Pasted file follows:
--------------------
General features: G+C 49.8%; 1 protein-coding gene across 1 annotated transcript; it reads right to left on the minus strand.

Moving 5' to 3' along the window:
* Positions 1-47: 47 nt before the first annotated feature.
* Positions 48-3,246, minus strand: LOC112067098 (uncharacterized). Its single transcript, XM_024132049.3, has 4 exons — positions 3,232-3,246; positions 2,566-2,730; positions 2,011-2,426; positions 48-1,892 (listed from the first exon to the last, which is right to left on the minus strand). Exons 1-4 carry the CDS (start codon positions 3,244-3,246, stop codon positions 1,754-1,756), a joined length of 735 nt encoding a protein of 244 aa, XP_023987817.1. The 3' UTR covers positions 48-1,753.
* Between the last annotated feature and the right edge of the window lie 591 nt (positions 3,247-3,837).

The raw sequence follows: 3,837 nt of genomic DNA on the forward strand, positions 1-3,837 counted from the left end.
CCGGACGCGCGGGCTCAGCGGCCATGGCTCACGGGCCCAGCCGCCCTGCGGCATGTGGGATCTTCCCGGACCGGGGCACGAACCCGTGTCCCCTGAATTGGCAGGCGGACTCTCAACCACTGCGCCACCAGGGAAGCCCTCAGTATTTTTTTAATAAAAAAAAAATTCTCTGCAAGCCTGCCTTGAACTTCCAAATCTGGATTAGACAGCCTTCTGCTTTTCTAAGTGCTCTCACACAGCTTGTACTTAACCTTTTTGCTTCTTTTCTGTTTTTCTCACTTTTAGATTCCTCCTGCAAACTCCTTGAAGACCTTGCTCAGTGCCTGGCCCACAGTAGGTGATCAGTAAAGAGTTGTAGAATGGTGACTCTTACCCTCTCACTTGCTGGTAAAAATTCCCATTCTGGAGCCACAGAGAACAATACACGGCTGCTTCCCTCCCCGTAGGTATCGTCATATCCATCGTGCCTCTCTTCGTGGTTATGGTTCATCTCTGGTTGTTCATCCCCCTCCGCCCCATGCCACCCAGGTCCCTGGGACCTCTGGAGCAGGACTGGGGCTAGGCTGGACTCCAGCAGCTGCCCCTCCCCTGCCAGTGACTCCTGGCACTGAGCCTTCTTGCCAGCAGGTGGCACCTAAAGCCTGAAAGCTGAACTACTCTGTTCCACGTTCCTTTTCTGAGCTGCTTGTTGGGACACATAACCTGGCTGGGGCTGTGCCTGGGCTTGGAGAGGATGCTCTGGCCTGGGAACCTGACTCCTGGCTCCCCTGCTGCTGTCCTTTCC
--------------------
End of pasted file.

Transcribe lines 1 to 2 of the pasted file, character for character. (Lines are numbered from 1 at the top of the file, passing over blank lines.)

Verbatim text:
General features: G+C 49.8%; 1 protein-coding gene across 1 annotated transcript; it reads right to left on the minus strand.

Moving 5' to 3' along the window: